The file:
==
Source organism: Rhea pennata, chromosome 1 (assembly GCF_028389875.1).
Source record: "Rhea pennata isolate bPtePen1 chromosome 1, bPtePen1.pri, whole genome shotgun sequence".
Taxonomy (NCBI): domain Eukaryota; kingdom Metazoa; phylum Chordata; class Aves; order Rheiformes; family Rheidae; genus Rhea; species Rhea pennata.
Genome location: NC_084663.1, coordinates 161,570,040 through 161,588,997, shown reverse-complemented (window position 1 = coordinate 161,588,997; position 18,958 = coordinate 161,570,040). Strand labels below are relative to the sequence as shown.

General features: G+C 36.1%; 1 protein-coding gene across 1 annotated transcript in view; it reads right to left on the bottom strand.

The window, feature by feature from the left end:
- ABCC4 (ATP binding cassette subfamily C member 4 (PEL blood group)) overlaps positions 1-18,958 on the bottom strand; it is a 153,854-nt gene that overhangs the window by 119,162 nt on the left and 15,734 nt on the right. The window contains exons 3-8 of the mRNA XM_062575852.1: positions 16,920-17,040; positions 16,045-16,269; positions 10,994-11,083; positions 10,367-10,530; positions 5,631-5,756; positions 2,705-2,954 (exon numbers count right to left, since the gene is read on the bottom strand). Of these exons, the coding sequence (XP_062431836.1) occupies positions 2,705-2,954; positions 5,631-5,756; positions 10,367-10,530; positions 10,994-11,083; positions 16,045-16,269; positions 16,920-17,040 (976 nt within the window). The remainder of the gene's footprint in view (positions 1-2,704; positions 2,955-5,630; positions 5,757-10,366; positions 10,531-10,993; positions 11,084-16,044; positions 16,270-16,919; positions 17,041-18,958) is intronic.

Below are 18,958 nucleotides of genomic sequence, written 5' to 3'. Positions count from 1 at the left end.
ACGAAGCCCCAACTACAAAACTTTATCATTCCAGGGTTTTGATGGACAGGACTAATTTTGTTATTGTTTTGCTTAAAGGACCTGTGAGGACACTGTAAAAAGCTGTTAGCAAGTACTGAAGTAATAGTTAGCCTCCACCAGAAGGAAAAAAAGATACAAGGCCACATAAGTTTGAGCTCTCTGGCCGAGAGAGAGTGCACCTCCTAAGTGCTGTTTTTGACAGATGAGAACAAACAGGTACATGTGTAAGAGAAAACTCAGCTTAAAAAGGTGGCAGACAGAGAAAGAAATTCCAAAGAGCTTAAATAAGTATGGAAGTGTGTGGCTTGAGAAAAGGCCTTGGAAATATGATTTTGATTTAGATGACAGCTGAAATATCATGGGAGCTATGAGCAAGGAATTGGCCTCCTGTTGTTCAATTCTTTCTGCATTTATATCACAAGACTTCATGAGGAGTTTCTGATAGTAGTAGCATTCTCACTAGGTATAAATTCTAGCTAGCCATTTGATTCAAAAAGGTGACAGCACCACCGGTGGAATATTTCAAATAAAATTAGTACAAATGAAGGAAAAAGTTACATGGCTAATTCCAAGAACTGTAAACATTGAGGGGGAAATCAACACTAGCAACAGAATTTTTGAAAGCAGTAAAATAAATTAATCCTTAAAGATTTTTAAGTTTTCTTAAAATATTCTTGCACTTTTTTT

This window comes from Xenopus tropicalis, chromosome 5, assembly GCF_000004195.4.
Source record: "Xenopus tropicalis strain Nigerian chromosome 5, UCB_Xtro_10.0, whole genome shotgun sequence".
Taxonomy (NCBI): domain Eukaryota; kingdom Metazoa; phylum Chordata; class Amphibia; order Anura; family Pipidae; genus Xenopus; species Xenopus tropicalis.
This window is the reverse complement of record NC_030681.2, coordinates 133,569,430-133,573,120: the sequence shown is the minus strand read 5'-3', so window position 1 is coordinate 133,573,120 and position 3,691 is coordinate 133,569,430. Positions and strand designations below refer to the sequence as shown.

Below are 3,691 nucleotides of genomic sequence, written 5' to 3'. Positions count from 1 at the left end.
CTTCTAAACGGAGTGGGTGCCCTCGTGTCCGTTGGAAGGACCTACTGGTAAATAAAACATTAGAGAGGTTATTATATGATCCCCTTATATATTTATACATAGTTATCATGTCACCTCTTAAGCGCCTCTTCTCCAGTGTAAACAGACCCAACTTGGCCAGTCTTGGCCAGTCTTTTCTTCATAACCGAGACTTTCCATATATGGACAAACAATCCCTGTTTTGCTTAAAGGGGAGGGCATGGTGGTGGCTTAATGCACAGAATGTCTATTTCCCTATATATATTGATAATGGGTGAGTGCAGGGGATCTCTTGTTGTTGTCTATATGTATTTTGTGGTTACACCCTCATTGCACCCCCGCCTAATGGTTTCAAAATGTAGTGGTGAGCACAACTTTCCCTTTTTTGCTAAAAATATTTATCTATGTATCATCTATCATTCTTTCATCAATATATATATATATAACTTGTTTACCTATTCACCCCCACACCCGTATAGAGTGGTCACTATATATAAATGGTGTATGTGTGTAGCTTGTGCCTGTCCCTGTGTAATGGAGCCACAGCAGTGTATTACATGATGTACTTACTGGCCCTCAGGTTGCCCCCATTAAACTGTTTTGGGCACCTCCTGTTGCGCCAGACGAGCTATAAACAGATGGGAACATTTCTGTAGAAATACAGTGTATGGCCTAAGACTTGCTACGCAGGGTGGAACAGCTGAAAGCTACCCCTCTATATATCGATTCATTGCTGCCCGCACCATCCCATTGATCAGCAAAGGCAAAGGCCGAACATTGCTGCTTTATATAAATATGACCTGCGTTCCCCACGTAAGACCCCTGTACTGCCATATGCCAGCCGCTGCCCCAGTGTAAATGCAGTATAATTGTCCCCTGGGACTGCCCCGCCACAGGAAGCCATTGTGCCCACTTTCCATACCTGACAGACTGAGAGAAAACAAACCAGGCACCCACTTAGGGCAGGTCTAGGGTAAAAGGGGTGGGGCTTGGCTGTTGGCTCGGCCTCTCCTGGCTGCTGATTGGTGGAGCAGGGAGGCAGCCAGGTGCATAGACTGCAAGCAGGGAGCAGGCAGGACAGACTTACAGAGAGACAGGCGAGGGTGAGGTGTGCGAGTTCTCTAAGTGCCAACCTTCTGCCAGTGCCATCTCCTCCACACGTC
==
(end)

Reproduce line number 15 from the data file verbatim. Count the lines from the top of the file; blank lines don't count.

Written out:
CTTCTAAACGGAGTGGGTGCCCTCGTGTCCGTTGGAAGGACCTACTGGTAAATAAAACATTAGAGAGGTTATTATATGATCCCCTTATATATTTATACATAGTTATCATGTCACCTCTTAAGCGCCTCTTCTCCAGTGTAAACAGACCCAACTTGGCCAGTCTTGGCCAGTCTTTTCTTCATAACCGAGACTTTCCATATATGGACAAACAATCCCTGTTTTGCTTAAAGGGGAGGGCATGGTGGTGGCTTAATGCACAGAATGTCTATTTCCCTATATATATTGATAATGGGTGAGTGCAGGGGATCTCTTGTTGTTGTCTATATGTATTTTGTGGTTACACCCTCATTGCACCCCCGCCTAATGGTTTCAAAATGTAGTGGTGAGCACAACTTTCCCTTTTTTGCTAAAAATATTTATCTATGTATCATCTATCATTCTTTCATCAATATATATATATATAACTTGTTTACCTATTCACCCCCACACCCGTATAGAGTGGTCACTATATATAAATGGTGTATGTGTGTAGCTTGTGCCTGTCCCTGTGTAATGGAGCCACAGCAGTGTATTACATGATGTACTTACTGGCCCTCAGGTTGCCCCCATTAAACTGTTTTGGGCACCTCCTGTTGCGCCAGACGAGCTATAAACAGATGGGAACATTTCTGTAGAAATACAGTGTATGGCCTAAGACTTGCTACGCAGGGTGGAACAGCTGAAAGCTACCCCTCTATATATCGATTCATTGCTGCCCGCACCATCCCATTGATCAGCAAAGGCAAAGGCCGAACATTGCTGCTTTATATAAATATGACCTGCGTTCCCCACGTAAGACCCCTGTACTGCCATATGCCAGCCGCTGCCCCAGTGTAAATGCAGTATAATTGTCCCCTGGGACTGCCCCGCCACAGGAAGCCATTGTGCCCACTTTCCATACCTGACAGACTGAGAGAAAACAAACCAGGCACCCACTTAGGGCAGGTCTAGGGTAAAAGGGGTGGGGCTTGGCTGTTGGCTCGGCCTCTCCTGGCTGCTGATTGGTGGAGCAGGGAGGCAGCCAGGTGCATAGACTGCAAGCAGGGAGCAGGCAGGACAGACTTACAGAGAGACAGGCGAGGGTGAGGTGTGCGAGTTCTCTAAGTGCCAACCTTCTGCCAGTGCCATCTCCTCCACACGTC